With characteristic candor, Pat has plainly said what I ventured only to insinuate: that the question before us is wrongly framed when it suggests that the most urgent aspect of the West’s water crisis is urban growth.

As Pat rightly says, individual householders and cities alike in the last few decades have made impressive gains in water conservation. Many of them have come thanks to … more efficient dishwashers, water heaters, and washing machines. Low-flush toilets and drought-resistant landscaping have also helped, as have much-improved technologies for wastewater treatment and recycling.

So while we should all continue to be conscientious water stewards in our homes … it’s the region’s farms and pastures and orchards that should be the principal focus of our efforts to re-define the West’s water regimes. That’s where eighty percent of our managed water supply goes.

Nearly 20 years ago … Marc Reisner’s Cadillac Desert performed a public service by raising public consciousness about … the elaborately complex character of the West’s plumbing system.

But Reisner’s portrayal of the Bureau of Reclamation and the Corps of Engineers as heedless ravagers of the landscape — and of farmers and ranchers as the villainous Darth Vaders of the West — was, to put it mildly, considerably overdrawn. Lest we forget, those farmers and ranchers put food in our mouths and in millions of mouths well beyond the West.

The next big challenge is to encourage the emergence of water markets that will do what markets do: allocate the resource in question most efficiently at prices all parties agree to. That won’t be easy, but neither was the settlement of the West in the first place.

Water markets are greatly misunderstood. They have their place in the overall puzzle of finding solutions to the challenges we are facing, but they have to be framed, [and their success depends on] location, the magnitude of the market and the societal impacts of the invoked transfer.

Metropolitan Water District of Southern California has had an active leasing program with Palo Verde Irrigation District for some time. Water leased has been strategically stored in Lake Mead over the years, and last year … it was those supplies that helped Metropolitan to weather the current drought.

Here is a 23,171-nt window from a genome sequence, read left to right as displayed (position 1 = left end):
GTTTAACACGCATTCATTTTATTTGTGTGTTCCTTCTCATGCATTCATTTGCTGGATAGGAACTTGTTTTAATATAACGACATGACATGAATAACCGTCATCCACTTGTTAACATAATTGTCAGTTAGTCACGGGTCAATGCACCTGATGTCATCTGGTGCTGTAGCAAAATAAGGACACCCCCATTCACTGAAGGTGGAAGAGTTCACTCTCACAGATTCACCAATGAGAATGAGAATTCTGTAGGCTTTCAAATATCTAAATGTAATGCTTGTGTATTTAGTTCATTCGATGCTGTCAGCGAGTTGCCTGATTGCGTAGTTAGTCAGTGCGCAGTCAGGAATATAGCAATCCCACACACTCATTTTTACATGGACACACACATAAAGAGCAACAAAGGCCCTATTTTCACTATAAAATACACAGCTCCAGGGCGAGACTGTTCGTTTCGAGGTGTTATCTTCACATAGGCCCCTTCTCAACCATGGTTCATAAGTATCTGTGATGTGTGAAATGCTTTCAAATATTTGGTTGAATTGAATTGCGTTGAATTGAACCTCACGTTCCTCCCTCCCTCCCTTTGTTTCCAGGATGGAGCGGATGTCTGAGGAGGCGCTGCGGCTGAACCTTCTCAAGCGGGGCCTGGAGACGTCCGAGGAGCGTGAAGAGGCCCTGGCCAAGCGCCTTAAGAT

Across the West as urban development has displaced agricultural land uses, water has been sold as a compendium to the larger land transfer. However, as soon as the buyer is an urban area, or even agricultural user from another State, barriers to water sales immediately come up.

[Those water transfers can] make it difficult if not impossible to plan water use in the state where the water originates. It quickly … turns into a competition between urban areas, where the one with the deepest pockets wins out.

This dilemma is compounded when societal impacts are taken into consideration.

A large water transfer does not merely affect the farmer who now no longer has the resource to grow his crops, even if he has been compensated for the transfer. A large number of farm workers and the remainder of the rural community whose livelihood comes from selling goods and services to the farmer [are also affected]. What happens in areas where the landowners are no longer the farmers and where those who lose their livelihoods are not those who will be compensated in a transfer? And in some areas … environmental impacts also loom large.

Just look at the issue of the Salton Sea. Environmentalists and Palm Springs sees any transfer [of water away from] the Imperial Irrigation District as the demise of the Salton Sea, since it [has been filled almost] exclusively by irrigation runoff from the Irrigation District. [There are similar concerns about transfers of water] out of the Yuma, Arizona area, which could destroy the Cienega de Santa Clara, a wetland just over the Mexican border.

That said, a new form of “market” is emerging that is designed to produce a common good — and that is the key.

In the Lower Basin the three large urban regional agencies have pooled their resources to offer all users financial help in achieving conservation goals, including farmers who achieve those goals by fallowing some of their lands.

Waters secured in this manner won’t belong to anybody. They will be held in Lake Mead to preserve the system for the benefit of all.

Californians, however, hold a misguided belief that they enjoy a super-priority and that [the state] will be spared the impacts of the drought. Californians cannot imagine a circumstance where Lake Mead drops below the elevation where water can actually be discharged downstream. They are probably the same group that believed Lake Mead would never drop below 1100 or that shortage would ever be imminent. [Lake Mead is now at 1077 feet.]

To those who refuse to see their part in forging a larger solution for the benefit of all, awaits the very real destiny of experiencing first-hand the consequences being suffered today in rural communities just north of them.

What are your questions? Have an idea or a comment? Leave all of that in the responses below.

ProPublica’s Killing the Colorado series is in collaboration with Matter.